Sensors can help employees see what spaces are available based on presence detection, which is more reliable than expecting people to release rooms or spaces they no longer need.
This saves time, helps optimize space use, and eliminates employee miscommunication.
Building automation systems
Sensors are essential in building automation systems, which can include HVAC, security, lighting, carbon dioxide, smoke control, and more.
This technology acts as the eyes of the building and provides the data that facilities managers need to optimize their buildings, which contributes to smart building systems.
What should facilities managers consider when planning to implement sensors?
Integrating sensors into your workplace shouldn’t be something done without careful consideration. Facilities managers should consider the following when it comes to this technology:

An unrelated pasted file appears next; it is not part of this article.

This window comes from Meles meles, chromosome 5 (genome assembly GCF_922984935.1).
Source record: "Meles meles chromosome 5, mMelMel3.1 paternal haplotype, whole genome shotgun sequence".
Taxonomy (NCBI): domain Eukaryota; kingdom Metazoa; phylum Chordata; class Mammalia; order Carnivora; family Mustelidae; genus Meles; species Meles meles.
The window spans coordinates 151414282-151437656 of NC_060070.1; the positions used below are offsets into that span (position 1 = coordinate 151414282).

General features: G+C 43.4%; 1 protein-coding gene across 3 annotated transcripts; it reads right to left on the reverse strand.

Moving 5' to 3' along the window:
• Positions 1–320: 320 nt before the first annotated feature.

- What is your goal with sensors? Or what are you hoping to achieve?
- What data are you interested in collecting?
- What problem(s) would a sensor system solve?
There’s a lot to think about when integrating technology like this into an office, so it’s imperative that you have a plan.
Let’s take a look at how workplace managers can approach this.
Strategize your sensor roll-out
When it comes to implementing sensors, if you aren’t careful, you could end up making a costly mistake.
Staff members of various departments at The Daily Telegraph walked into the office one morning to find small sensors underneath their desks. The intention was to monitor how long employees are at their desks each day.
There was no warning to staff members who would be impacted and no communication about this plan to the broader employee base.
Employees were less than thrilled, and the uproar resulted in immediate uninstallation of the desk sensors.
What can we learn from this?
Starting small is a solid strategy. Begin at one location or area of your office to test the waters. If you start on a small scale and have a plan, you can gauge what works and what needs to be improved before you roll out an entire system. Also, it will allow employees to get a feel for how this technology will impact their experience at work.